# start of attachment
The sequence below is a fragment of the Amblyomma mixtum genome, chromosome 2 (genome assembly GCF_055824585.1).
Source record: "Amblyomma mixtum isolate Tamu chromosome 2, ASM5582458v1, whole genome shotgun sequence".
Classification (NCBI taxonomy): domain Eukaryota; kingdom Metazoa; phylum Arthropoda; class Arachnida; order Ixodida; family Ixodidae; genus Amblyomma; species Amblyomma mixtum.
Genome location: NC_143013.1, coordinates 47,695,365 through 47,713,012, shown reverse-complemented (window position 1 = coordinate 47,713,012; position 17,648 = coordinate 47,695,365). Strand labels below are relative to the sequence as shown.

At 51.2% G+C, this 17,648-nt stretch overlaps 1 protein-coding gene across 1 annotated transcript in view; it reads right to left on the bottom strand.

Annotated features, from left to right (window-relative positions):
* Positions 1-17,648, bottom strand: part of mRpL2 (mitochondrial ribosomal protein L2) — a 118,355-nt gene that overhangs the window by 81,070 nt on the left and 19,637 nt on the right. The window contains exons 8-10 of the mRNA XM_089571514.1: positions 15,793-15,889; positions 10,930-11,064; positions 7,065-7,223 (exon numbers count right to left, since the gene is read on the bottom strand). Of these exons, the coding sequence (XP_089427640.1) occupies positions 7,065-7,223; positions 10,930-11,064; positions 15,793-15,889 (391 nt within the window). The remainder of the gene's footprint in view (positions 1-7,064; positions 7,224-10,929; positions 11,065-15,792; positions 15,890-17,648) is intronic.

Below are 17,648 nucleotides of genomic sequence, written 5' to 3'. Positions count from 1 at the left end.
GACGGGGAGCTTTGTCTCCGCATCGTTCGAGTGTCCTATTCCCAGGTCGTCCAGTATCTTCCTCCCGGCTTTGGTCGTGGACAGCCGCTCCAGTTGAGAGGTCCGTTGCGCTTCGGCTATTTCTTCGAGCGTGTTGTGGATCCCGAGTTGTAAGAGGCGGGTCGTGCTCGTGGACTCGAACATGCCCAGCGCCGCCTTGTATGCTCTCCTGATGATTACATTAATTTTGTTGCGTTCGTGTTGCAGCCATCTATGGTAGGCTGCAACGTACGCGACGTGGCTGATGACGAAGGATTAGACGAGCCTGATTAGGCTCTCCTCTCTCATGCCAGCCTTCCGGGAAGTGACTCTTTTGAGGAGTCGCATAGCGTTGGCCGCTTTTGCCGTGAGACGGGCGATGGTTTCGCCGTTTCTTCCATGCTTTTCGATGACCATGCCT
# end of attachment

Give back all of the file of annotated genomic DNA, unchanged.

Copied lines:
The sequence below is a fragment of the Amblyomma mixtum genome, chromosome 2 (genome assembly GCF_055824585.1).
Source record: "Amblyomma mixtum isolate Tamu chromosome 2, ASM5582458v1, whole genome shotgun sequence".
Classification (NCBI taxonomy): domain Eukaryota; kingdom Metazoa; phylum Arthropoda; class Arachnida; order Ixodida; family Ixodidae; genus Amblyomma; species Amblyomma mixtum.
Genome location: NC_143013.1, coordinates 47,695,365 through 47,713,012, shown reverse-complemented (window position 1 = coordinate 47,713,012; position 17,648 = coordinate 47,695,365). Strand labels below are relative to the sequence as shown.

At 51.2% G+C, this 17,648-nt stretch overlaps 1 protein-coding gene across 1 annotated transcript in view; it reads right to left on the bottom strand.

Annotated features, from left to right (window-relative positions):
* Positions 1-17,648, bottom strand: part of mRpL2 (mitochondrial ribosomal protein L2) — a 118,355-nt gene that overhangs the window by 81,070 nt on the left and 19,637 nt on the right. The window contains exons 8-10 of the mRNA XM_089571514.1: positions 15,793-15,889; positions 10,930-11,064; positions 7,065-7,223 (exon numbers count right to left, since the gene is read on the bottom strand). Of these exons, the coding sequence (XP_089427640.1) occupies positions 7,065-7,223; positions 10,930-11,064; positions 15,793-15,889 (391 nt within the window). The remainder of the gene's footprint in view (positions 1-7,064; positions 7,224-10,929; positions 11,065-15,792; positions 15,890-17,648) is intronic.

Below are 17,648 nucleotides of genomic sequence, written 5' to 3'. Positions count from 1 at the left end.
GACGGGGAGCTTTGTCTCCGCATCGTTCGAGTGTCCTATTCCCAGGTCGTCCAGTATCTTCCTCCCGGCTTTGGTCGTGGACAGCCGCTCCAGTTGAGAGGTCCGTTGCGCTTCGGCTATTTCTTCGAGCGTGTTGTGGATCCCGAGTTGTAAGAGGCGGGTCGTGCTCGTGGACTCGAACATGCCCAGCGCCGCCTTGTATGCTCTCCTGATGATTACATTAATTTTGTTGCGTTCGTGTTGCAGCCATCTATGGTAGGCTGCAACGTACGCGACGTGGCTGATGACGAAGGATTAGACGAGCCTGATTAGGCTCTCCTCTCTCATGCCAGCCTTCCGGGAAGTGACTCTTTTGAGGAGTCGCATAGCGTTGGCCGCTTTTGCCGTGAGACGGGCGATGGTTTCGCCGTTTCTTCCATGCTTTTCGATGACCATGCCT